Database Developer vs Database Administrator

By Obi Ogbanufe

Knowing the difference between the Database Developer and Database Administrator can make a technical recruiter’s day just a little simpler when recruiting for either positions. The Database Developer and Database Administrator may share similar skills, but the main difference in the two may be as simple as reading a little more into their titles. In the case of the administrator – think of any administrator you know, not just in the technical field, but in general, they take care of things, run things; while the developer creates and builds things from inception to materialization; an example would be like the land developer.

The database administrator performs the day-to-day task of maintaining the database environment to ensure its availability and that it runs smoothly using database tools to monitor, fix and maintain the physics of the database software and the hardware on which it runs.  On the other hand, the database developer designs and creates new ways of using a software application. The database developer does this by using database objects like stored procedures, tables, views, XML to name a few.

Using an illustration; if the database system is a house, the Database Administrator is the person that ensures the light fixtures, plumbing, foundation, sheetrock, air-conditioning, and security system are all working well, while the Database Developer is the person that ensures the air is turned on right, and that whenever the outside weather is cold, the house heater should be on and vice versa. The Database Developer ensures that the house is put to good use, whether for bringing up children or taking care of the elderly, for both a daycare and a home, or casino and a bookstore, for rocked out parties or birthday parties. The Database Developer is the one that makes the house a home, or conducive to its intended purpose.

From the above explanation, you can see that both the Database Administrator and Database Developer are essential for the running of a well kept database system.  Some organizations require the skills in 2 separate persons where one person is the Database Administrator and another Database Developer, whilst other organizations (maybe as a result of size) need one person to do both the Database Administrator and Database Developer tasks as well.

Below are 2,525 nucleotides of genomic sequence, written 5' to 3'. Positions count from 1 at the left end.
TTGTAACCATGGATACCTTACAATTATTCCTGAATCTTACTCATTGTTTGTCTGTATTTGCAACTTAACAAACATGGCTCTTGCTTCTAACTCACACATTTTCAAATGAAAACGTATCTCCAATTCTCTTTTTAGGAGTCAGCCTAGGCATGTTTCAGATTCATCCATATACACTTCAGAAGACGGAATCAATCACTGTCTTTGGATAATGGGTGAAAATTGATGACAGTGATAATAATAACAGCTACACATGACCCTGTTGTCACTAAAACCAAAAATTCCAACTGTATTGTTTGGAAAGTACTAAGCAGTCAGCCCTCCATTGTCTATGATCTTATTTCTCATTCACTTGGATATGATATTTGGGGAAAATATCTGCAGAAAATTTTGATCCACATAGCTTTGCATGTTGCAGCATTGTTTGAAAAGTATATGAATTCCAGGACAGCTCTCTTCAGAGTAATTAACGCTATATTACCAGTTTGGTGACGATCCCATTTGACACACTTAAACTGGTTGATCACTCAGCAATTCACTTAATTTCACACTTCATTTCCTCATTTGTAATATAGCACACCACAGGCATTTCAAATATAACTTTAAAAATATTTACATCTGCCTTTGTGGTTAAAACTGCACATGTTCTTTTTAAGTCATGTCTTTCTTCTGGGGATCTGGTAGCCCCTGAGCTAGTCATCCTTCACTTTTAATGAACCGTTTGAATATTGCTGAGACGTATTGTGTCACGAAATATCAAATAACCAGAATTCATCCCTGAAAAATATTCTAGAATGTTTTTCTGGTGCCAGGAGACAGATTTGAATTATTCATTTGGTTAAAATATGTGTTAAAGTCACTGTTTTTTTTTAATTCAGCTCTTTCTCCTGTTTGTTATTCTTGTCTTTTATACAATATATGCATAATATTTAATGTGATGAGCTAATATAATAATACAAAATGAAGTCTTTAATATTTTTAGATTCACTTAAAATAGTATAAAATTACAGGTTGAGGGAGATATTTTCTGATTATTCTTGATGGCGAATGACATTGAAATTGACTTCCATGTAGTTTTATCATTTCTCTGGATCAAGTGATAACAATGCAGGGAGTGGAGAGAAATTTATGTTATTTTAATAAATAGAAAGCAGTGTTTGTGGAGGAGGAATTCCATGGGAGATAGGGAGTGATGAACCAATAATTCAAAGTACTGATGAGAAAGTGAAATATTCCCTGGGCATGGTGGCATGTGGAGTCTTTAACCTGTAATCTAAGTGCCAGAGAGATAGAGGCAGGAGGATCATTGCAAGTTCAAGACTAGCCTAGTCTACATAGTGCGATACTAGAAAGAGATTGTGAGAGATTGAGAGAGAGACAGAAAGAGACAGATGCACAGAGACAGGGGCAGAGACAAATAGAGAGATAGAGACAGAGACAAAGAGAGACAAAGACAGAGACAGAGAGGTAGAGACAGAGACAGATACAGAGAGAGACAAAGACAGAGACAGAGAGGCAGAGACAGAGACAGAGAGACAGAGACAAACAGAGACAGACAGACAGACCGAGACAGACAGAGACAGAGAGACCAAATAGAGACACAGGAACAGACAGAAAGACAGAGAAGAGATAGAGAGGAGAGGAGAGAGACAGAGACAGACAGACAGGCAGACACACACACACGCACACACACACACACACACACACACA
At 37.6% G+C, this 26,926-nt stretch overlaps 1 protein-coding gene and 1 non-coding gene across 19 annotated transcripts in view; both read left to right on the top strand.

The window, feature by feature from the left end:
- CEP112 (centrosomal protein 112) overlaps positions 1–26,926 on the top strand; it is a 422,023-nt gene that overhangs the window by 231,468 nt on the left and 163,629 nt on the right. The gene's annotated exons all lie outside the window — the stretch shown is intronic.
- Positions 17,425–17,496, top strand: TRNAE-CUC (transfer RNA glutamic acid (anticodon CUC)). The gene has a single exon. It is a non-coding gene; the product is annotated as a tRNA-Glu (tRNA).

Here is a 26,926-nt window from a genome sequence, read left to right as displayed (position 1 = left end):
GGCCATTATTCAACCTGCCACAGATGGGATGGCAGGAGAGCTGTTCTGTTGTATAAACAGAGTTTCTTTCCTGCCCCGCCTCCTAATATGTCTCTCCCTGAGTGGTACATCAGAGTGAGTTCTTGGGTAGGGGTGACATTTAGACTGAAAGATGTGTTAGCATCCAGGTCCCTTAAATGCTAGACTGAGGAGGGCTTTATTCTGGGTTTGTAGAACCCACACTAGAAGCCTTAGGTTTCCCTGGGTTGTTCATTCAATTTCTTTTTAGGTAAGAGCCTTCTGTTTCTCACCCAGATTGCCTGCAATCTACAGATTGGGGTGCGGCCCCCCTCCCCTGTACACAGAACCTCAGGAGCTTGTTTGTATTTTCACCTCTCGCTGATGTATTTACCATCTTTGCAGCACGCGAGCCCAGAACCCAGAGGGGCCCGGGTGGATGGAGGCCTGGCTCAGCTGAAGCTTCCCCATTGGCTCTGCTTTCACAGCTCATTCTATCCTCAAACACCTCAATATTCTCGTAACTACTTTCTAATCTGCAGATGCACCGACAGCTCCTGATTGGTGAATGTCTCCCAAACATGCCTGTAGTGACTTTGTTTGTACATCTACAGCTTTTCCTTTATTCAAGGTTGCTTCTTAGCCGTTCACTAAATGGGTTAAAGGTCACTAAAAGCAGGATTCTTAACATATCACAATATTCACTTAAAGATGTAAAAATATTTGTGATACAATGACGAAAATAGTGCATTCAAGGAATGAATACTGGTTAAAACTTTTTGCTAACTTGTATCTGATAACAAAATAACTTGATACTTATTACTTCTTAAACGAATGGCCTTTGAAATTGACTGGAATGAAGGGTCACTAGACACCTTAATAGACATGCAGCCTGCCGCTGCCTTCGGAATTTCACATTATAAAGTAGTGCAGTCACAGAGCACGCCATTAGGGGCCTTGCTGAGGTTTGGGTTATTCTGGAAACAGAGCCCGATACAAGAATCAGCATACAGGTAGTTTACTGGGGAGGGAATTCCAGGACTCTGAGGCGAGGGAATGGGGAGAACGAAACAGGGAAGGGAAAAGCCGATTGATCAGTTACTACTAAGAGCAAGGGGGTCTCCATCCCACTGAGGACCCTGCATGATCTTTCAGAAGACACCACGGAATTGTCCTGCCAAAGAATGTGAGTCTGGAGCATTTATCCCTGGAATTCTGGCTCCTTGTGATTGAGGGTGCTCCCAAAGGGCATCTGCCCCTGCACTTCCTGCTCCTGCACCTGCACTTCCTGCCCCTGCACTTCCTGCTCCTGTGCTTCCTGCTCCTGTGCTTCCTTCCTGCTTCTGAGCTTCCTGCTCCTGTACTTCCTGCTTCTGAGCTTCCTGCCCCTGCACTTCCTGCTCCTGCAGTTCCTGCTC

So while recruiting for either of these positions, bear in mind the main difference described above and then look below to help to differential their skills.

Database Developer Database Administrator
Overall Database Designs database solutions using tables, stored procedures, functions, views, and indexes. Maintains and monitors database systems using replication, log-shipping, backup/recovery, performance monitor.
Database Environment Works in development and testing environments. These are internal noncustomer-facing systems. Works in production environment. This is the external customer-facing system.

For more in-depth information on their difference, please check out the book ‘Technology Made Simple for the Technical Recruiter’

Obi Ogbanufe is the author of “Technology Made Simple for the Technical Recruiter”. To find out more about her speaking and consulting, please visit or

About Obi

Obi Ogbanufe lives near Dallas, TX. Her background is in technology, with a bachelor’s degree in computer science and engineering. She started her career in NCR Corporation as a professional services consultant and then moved on to other job roles including Windows Administrator, Database Administrator, Programmer Analyst, Quality Assurance Engineer, and Database Developer with companies like Voyager Expanded Learning and She currently works as a Customer Relationship Management (CRM) Consultant and Trainer. Obi holds many technical certifications such as Microsoft Certified Systems Engineer (MCSE), Microsoft Certified Database Administrator (MCDBA), Microsoft Certified Business Management Solution Specialist on Dynamics CRM, and Oracle Certified Associate (OCA). Obi spent two years working a technical recruiter for a company she started in 2006, recruiting candidates in different areas that included database developers, quality assurance, .NET developers. Today she uses her experience in IT and Recruiting to help individuals and organizations screen and qualify technical candidates through her book – Technology Made Simple for the Technical Recruiter and training sessions.
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